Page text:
In another embodiment that is shown in FIG. 6 and labeled by way of example with reference numeral 10-1, the electrocardiograph device combines the first and second electrodes 14 and 18 on opposing ends of a unit 50 shaped like a flash light or pen. For example, the electrocardiograph device 10-1 that is shown in FIG. 6 by way of example has a second electrode 18 on a cylindrical surface of one end of the “pen” touching a holder's hand in use. The first electrode 14 is located on an opposing end and is used to contact the holder's chest, hand or other body part when in use. The electrocardiograph device 10-1 can thus be used to measure the electrical signals between the opposing first and second electrodes 14 and 18, respectively.

The devices and apparatuses disclosed herein can also be configured to use one or more disposable first and second electrodes 14 and 18, respectively, or first and second electrode assemblies 12 and 16, respectively. Use of disposable electrodes or disposable electrode assemblies allows the electrocardiograph device 10 or 10-1 to be used by multiple patients with reduced chance spreading disease by transfer of microbes and bodily fluids from one patient to another.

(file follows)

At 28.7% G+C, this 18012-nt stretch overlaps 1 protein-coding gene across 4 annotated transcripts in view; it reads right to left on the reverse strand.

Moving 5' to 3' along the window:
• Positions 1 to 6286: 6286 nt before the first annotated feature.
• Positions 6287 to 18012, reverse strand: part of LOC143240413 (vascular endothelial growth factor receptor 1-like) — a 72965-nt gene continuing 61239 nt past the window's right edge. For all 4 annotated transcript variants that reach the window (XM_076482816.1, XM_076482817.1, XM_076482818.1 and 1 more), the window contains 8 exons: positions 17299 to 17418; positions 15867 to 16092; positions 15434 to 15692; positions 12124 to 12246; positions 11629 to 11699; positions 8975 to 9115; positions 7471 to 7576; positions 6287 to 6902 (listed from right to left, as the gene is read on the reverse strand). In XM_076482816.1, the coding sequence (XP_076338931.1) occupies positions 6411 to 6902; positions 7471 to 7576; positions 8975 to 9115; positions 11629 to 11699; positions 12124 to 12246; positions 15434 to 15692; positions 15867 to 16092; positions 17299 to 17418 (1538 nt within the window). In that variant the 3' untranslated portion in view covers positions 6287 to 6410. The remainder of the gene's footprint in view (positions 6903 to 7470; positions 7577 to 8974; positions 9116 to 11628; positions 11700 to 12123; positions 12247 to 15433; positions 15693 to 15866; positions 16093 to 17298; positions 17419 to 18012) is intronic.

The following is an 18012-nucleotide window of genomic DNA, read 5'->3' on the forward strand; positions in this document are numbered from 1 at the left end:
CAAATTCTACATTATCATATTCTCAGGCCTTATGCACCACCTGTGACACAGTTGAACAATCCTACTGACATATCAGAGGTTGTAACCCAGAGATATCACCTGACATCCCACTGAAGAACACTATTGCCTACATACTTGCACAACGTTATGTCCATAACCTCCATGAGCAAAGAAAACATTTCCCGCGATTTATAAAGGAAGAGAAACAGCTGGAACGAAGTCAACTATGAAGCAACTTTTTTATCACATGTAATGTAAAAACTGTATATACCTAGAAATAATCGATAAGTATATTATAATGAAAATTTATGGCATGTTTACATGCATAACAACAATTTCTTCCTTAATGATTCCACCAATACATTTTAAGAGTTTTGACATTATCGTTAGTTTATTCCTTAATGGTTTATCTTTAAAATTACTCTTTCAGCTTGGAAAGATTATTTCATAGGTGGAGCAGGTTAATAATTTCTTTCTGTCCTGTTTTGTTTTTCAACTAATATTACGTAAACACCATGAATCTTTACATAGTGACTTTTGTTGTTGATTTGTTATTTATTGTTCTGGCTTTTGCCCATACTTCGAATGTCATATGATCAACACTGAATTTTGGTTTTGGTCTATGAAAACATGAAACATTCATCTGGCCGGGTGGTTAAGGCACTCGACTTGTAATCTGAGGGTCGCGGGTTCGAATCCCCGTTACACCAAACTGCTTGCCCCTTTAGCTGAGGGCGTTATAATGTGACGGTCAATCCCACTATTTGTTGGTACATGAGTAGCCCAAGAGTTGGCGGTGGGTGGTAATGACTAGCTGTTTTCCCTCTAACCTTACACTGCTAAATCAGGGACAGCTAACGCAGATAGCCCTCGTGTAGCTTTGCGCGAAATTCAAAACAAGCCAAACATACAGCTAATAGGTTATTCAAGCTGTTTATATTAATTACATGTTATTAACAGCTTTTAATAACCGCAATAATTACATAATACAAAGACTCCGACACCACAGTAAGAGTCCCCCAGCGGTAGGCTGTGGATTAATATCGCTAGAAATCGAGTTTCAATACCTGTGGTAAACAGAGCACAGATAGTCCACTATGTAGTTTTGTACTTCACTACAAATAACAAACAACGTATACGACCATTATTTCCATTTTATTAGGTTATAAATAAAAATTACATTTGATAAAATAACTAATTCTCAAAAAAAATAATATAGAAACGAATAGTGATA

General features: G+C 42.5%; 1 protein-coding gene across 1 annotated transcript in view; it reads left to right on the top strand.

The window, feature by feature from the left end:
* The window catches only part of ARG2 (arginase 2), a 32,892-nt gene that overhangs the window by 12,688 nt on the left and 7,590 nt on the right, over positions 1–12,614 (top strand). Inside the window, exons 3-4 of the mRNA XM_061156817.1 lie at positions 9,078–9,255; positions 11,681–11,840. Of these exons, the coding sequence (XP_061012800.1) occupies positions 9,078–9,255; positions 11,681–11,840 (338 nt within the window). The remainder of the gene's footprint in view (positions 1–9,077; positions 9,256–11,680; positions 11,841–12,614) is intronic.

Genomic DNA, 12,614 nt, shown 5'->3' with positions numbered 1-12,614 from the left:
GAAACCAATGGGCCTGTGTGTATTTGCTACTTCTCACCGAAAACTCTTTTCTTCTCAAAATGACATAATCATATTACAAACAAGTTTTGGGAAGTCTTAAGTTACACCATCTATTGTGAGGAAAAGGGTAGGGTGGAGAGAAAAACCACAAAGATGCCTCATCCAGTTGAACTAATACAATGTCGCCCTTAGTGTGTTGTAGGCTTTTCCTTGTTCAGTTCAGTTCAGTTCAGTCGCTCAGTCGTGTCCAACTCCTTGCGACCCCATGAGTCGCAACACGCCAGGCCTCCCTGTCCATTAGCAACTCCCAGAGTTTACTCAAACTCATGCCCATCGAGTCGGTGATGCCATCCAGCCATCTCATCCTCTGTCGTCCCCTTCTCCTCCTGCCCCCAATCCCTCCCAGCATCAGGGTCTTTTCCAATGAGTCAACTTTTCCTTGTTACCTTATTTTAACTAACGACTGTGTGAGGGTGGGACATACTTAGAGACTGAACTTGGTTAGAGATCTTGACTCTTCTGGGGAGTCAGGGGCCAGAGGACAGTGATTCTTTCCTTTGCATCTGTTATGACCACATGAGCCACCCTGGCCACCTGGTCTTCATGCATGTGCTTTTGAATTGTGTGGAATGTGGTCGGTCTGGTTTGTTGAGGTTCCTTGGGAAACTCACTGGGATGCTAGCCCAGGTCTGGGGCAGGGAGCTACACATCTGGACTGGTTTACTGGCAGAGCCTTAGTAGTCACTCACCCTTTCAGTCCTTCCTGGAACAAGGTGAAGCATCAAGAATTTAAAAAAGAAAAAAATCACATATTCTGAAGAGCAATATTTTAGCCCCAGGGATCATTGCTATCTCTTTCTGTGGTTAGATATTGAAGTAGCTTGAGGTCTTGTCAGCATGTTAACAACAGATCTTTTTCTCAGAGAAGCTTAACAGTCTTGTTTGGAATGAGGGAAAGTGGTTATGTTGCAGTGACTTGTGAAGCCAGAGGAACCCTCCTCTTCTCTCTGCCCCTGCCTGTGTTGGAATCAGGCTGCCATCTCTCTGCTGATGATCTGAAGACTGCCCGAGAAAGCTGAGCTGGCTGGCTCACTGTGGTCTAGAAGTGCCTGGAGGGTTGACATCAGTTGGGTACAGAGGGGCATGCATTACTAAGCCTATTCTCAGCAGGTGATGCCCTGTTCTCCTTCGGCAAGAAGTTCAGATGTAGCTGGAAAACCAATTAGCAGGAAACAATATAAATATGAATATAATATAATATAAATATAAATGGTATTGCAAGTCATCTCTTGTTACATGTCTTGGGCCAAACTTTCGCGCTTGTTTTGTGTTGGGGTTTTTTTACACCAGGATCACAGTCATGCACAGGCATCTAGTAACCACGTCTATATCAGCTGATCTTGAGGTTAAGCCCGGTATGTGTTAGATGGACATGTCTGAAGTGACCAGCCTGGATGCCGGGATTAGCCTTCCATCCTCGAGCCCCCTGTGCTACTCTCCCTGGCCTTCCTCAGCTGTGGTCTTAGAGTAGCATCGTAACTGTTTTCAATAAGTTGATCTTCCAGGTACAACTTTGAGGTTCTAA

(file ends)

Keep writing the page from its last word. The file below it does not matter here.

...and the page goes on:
The first and second electrodes 14 and 18, respectively, can be connected to the control circuitry 22 in a wired or wireless manner. In one embodiment, and as shown in FIGS. 5A and 5B, the first and second electrodes 14 and 18, respectively, are electrically connected to the control circuitry 22 by the ports 23-1 and 23-2, and wires or cables.

The control circuitry 22 measures the small voltage between the first and second electrodes 14 and 18, respectively. In one embodiment, the data transmission module 24 converts the voltage measurements to a frequency modulated electrocardiogram audio signal and transmits the signal to a receiver of the computer hardware 34 of the portable computing device 11 via cable, a wired audio jack connection, wirelessly (using, for example, a BLUETOOTH® connection) or acoustically. The receiver of the portable computing device 11 can thus be a cable connection, audio jack, BLUETOOTH® or similar wireless receiver, or a microphone. In order to provide enhanced privacy, in one embodiment, the data transmission module 24 encrypts the signals prior to transmitting to the portable computing device 11. Numerous encryption techniques are known to those skilled in the art.